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Liberals' Indigenous Affairs Name Change Called 'Important' Symbolic Gesture

"It’s a good day for reconciliation in Canada."

In a move to rebuild government relations with Canada’s indigenous communities, Justin Trudeau’s Liberal government is giving the aboriginal affairs department a brand new name.

The ministry formerly referred to as aboriginal affairs and Northern development will now be officially known as Indigenous and Northern Affairs Canada. Trudeau appointed longtime Liberal MP Carolyn Bennett to the post on Wednesday.

Bennett told reporters the departmental name change “came from indigenous people in this country” — and that she's viewing her new role as “Minister of Reconciliation.”

When asked about what was she held in her hands as she took the oaths of office, she explained she carried an eagle feather and had collected cedar from her Georgian Bay cottage, sage, and an Inukshuk and bundled the items in a Métis sash.

The Toronto MP added that Quebec Kitigan Zibi Algonquin Nation elder Claudette Commanda had also put sage in her boots to ensure she would “go forward in a good way.”

Governor General David Johnston and Prime Minister Justin Trudeau look on as Carolyn Bennett is sworn in as the Minister of Indigenous and Northern Affairs during ceremonies at Rideau Hall. (Adrian Wyld/The Canadian Press)

Bennett replaces unseated Conservative MP Bernard Valcourt as indigenous affairs minister.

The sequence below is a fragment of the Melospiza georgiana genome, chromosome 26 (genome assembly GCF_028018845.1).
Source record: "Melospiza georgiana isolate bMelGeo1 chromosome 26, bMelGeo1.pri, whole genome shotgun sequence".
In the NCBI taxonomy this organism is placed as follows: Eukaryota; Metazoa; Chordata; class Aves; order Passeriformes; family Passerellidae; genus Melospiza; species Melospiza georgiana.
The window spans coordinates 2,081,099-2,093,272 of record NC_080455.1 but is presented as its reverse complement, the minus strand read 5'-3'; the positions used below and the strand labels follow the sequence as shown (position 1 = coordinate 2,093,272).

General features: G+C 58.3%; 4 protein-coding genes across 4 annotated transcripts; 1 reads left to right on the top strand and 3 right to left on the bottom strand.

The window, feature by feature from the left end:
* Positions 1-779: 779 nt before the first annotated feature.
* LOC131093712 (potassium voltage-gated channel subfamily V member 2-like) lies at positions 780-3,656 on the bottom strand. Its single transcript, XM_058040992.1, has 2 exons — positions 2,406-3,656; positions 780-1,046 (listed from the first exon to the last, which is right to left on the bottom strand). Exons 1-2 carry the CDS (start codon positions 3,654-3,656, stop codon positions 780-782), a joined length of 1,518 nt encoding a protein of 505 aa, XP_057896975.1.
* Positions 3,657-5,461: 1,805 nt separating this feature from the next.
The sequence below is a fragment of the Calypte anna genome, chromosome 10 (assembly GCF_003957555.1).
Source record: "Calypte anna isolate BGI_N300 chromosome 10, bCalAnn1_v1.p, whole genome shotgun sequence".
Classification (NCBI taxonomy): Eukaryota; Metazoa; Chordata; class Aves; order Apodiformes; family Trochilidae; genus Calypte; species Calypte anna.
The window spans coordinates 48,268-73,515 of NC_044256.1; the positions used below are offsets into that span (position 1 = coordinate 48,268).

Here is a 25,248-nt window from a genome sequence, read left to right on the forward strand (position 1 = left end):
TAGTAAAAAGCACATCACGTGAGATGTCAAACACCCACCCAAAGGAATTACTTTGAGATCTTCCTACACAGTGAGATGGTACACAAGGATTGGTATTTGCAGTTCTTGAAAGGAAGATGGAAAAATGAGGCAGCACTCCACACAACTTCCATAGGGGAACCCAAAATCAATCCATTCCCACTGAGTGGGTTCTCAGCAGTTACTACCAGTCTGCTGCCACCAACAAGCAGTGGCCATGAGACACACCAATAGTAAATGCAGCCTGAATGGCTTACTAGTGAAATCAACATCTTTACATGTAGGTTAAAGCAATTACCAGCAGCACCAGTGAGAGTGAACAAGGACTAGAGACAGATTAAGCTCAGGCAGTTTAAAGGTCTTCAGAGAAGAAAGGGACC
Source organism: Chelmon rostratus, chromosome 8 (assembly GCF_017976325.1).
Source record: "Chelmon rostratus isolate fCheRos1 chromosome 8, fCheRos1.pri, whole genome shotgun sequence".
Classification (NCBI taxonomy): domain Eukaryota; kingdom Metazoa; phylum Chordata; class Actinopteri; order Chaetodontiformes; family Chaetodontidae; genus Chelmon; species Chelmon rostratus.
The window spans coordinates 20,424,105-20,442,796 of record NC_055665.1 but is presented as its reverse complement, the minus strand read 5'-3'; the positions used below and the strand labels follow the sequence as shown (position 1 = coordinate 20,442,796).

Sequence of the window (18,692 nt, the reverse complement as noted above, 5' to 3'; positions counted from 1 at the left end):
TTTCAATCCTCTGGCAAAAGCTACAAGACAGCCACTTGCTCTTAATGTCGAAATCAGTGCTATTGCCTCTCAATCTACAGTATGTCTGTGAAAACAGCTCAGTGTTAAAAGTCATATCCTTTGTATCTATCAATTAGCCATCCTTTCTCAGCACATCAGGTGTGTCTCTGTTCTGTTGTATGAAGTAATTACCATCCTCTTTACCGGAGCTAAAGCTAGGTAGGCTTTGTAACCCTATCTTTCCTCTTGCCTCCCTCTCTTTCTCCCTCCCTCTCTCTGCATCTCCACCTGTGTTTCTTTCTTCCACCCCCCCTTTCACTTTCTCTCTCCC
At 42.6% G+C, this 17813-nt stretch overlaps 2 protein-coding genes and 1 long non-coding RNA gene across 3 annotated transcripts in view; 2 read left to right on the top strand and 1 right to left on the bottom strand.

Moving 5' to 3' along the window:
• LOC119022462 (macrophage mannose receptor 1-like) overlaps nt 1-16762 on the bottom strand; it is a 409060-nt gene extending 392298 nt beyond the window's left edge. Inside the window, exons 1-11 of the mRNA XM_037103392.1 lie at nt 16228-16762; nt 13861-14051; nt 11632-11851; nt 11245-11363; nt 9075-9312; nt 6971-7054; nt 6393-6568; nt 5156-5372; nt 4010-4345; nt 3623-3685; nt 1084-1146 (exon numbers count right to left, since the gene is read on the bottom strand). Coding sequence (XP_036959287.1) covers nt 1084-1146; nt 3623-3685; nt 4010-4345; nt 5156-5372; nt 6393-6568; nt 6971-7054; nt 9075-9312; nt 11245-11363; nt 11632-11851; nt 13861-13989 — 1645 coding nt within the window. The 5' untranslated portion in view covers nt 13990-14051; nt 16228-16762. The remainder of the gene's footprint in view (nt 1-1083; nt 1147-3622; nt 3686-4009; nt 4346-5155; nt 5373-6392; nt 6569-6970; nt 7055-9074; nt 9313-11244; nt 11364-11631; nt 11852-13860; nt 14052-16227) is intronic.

The name change to indigenous affairs will restore the department's former acronym, INAC. The Conservative government changed it to Aboriginal Affairs and Northern Development Canada back in 2011.

The Assembly of First Nations applauded the appointment in a press release with a nod to the Ontario MP's “deep experience” in aboriginal issues.

“Her role will be key as we act to give life to First Nations rights and Treaties and ensure Canadian law and policies are consistent with those rights,” said national chief Perry Bellegarde.

Prior to her appointment, Bennett served as the Liberal’s aboriginal affairs critic, holding numerous vice-chair positions in related committees including one on violence against indigenous women.

The organization also praised the semantic shift in the department’s name to the “preferred and accepted” term of indigenous.

'Good day for reconciliation'

People heralded the name change as “more inclusive” and “symbolically important.”

Truth and Reconciliation Commission Chair Justice Murray Sinclair shared his own positive sentiments about both Bennett’s appointment and the department’s new name.

“It’s a good day for reconciliation in Canada because I think this will be something high on her agenda,” he said.

Bennett, an 18-year MP and former cabinet minister under Paul Martin, will have to hit the ground running in her new role to satisfy election promises Trudeau made to First Nations, Inuit and Métis while on the campaign trail.

As one of its major campaign planks, the Liberals pledged to signify renewed indigenous relations by “immediately” initiating an inquiry into the cases of missing and murdered indigenous women in Canada.

According to a report released by the RCMP last year, the number of women who were reported missing or murdered between 1980 and 2012 edges close to 1,200.

Bennett said the new government can’t “just step out and announce an inquiry” and is looking to set up pre-consultations right away.

Stephen Harper dismissed repeated calls for an inquiry last year, calling the issue a crime and not a “sociological phenomenon.” Trudeau lambasted the then-prime minister for being “out of touch” with Canadians.

CORRECTION: An earlier version of this article incorrectly cited Stephen Harper's reference to cases of missing and murdered indigenous women as a “sociological phenomenon.” This version has been updated.

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